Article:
Tessel, Again

One of the highlights of my week was being a team leader for this round of the tessel hackathon, helping to bring in another victory for Grace Hopper.

The project, called Stop, Teaf! is designed to help to protect the user against the rampant herbal tea theft in the Grace Hopper kitchen. Simply slip a discrete tessel into one of your tea bags, and the  accelerometer module will sense a thief trying to snatch it. This sets off an alarm on your computer, and you will receive a command line prompt, into which you can type a stern message to the thief. Back in the kitchen, the tessel’s audio module will then robotically shout this message to the thief using text-to-speech technology. And if that’s not enough to scare them, there is also a little flag waving that says “Stop, thief!”

This time I wasn’t doing any of the coding or planning (although the result had some things in common with my first tessel project). Instead, I spent my time running around trying to help my team of four debug and refine the plan to fit the time constraints. We ultimately got the project fully functional about 5 minutes after the judges came by, but nonetheless we took home the “Best Campus Solution” award.

 

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Week 2


Stuff we learned/did 

  • This week we left the friendly and familiar land of JavaScript, which had been starting to feel almost as natural as writing in human English, and entered the murky waters of “The Back End.” In developer speak, this means servers, Internet protocols, and databases (mostly just servers, if you want to get technical, but the other two are deeply involved). JavaScript was originally designed to be a front-end language, but with Node.js, it has become possible to use it for back end tasks as well (and in some ways it is very well-suited for this). Basically everyone and their mother has written some or other library that extends the capabilities of Node.js, and many of them are very useful. What that boils down to is that we have been learning a new technology about every 2.5 hours.

My Favorite Parts 

  • SQL is a programming language designed specifically to work with databases (arguably the programming language for databases). This week we learned SQL in about 24 hours. I went from knowing nothing about it to being quite confident in my ability to use it for normal tasks. That was pretty cool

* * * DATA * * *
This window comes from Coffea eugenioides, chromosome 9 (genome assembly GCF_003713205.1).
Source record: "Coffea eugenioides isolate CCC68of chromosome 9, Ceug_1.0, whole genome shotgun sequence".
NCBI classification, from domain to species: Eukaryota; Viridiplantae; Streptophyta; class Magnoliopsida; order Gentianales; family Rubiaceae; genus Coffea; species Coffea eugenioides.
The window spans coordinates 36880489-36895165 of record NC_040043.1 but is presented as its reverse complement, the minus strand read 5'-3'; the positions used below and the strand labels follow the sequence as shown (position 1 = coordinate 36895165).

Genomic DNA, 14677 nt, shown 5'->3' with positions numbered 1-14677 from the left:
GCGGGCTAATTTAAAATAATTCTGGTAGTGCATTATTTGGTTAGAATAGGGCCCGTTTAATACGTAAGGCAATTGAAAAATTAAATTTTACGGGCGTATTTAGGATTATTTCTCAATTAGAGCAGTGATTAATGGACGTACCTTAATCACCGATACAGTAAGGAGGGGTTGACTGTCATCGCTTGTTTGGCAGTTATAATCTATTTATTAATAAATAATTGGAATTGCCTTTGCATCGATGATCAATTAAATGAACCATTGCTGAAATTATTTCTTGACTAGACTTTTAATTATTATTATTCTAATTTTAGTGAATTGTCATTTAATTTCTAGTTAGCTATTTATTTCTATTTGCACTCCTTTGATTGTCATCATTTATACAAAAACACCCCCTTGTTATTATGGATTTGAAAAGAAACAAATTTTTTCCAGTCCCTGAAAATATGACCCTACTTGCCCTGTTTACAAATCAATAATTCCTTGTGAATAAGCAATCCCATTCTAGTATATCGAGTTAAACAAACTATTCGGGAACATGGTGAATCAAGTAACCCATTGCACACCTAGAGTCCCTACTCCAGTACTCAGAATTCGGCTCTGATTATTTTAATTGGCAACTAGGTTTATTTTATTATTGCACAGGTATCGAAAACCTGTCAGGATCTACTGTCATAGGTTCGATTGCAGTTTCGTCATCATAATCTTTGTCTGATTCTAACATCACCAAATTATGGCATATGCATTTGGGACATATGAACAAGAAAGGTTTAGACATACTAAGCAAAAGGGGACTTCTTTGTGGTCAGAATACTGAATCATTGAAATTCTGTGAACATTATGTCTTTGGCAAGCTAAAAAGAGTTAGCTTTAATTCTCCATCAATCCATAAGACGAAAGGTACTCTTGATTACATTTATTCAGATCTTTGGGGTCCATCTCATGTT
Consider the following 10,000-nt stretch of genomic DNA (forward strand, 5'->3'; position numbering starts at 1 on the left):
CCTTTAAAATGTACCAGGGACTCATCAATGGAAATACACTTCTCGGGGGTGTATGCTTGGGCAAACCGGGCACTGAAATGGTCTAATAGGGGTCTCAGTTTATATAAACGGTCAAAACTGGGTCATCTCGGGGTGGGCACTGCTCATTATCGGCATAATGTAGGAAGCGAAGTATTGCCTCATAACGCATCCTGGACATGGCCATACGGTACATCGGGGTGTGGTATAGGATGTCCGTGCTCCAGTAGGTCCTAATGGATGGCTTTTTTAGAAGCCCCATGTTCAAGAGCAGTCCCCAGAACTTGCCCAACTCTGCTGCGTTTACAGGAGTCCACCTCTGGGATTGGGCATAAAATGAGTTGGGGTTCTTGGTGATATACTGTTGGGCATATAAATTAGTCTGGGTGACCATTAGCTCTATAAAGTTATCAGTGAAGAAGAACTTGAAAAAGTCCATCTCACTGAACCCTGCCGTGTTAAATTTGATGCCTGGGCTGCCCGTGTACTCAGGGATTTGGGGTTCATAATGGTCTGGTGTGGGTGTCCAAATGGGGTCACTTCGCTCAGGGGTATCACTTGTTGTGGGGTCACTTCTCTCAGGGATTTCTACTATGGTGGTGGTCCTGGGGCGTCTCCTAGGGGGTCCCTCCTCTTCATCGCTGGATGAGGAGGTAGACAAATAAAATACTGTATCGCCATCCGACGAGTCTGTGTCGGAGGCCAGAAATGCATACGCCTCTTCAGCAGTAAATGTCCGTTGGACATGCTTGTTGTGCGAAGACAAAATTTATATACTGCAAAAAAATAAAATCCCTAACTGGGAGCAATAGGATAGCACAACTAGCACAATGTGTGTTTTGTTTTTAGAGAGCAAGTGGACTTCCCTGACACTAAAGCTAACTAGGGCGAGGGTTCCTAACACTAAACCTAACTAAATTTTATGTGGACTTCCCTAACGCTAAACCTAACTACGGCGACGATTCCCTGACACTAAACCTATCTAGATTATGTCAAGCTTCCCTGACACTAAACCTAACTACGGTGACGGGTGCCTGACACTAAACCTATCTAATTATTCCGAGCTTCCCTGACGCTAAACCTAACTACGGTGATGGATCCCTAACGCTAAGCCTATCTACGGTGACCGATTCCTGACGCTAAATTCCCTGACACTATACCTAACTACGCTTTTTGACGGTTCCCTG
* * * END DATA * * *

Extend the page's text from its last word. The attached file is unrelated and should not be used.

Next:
Code and the City 

  • I’m still trying to like this place. I’m currently mad about the fact that I have to swipe my subway pass about 20 times before it will let me in, which causes me to miss a lot of trains and get a lot of funny looks, but I still have 3 days left on it so what can you do.

Overall Impressions

  • I can no longer complain that this is too easy.

Computer-Generated Haiku

Better watch out. The machines can write poetry now, which means the next step is world domination.

To clarify, the final project from foundations last week was to write a program that randomly generates haiku. I thought I would share some highlights here. Luckily, computers are still pretty bad at poetry, although the first one seems a bit too accurate.

STRANGE INAUDIBLE

MINISUPERCOMPUTER

DISSERVICE THORO

~~~

FRIEND DECOMPRESSION

UNPROFITABLITY

INNOCENT FORK-LIFT

~~~

ENDEAVOR DODSWORTH

PATRONIZES PATIOS

PROLETARIAN

~~~

HATMAKER COWARD

INCONSTANCY INDERAL

IMMEASURABLY

~~~

DERMATOLOGISTS

UNILATERALISM

IRRESPONSIBLE

The program can also find haiku naturally occurring in a text. Here are a few from The Importance of Being Earnest.

ON A SALVER ALGERNON

INSPECTS THEM TAKES TWO AND SITS

DOWN ON THE SOFA

~~~

FURNISHED THE SOUND OF

A PIANO IS HEARD IN

THE ADJOINING ROOM

~~~

BEING EARNEST A

TRIVIAL COMEDY FOR

SERIOUS PEOPLE

And here are two from my senior thesis!

CAT RENOIRS ONLY

MALE NUDE IS AN INTRIGUING

PAINTING YET IT IS

~~~

OVER HIS SHOULDER

IS INSCRUTABLE IS IT

SADDENED DREAMY COY

Let me know if you have a text that you need to find haiku in. If you would like to see the code behind it, I posted my project on GitHub.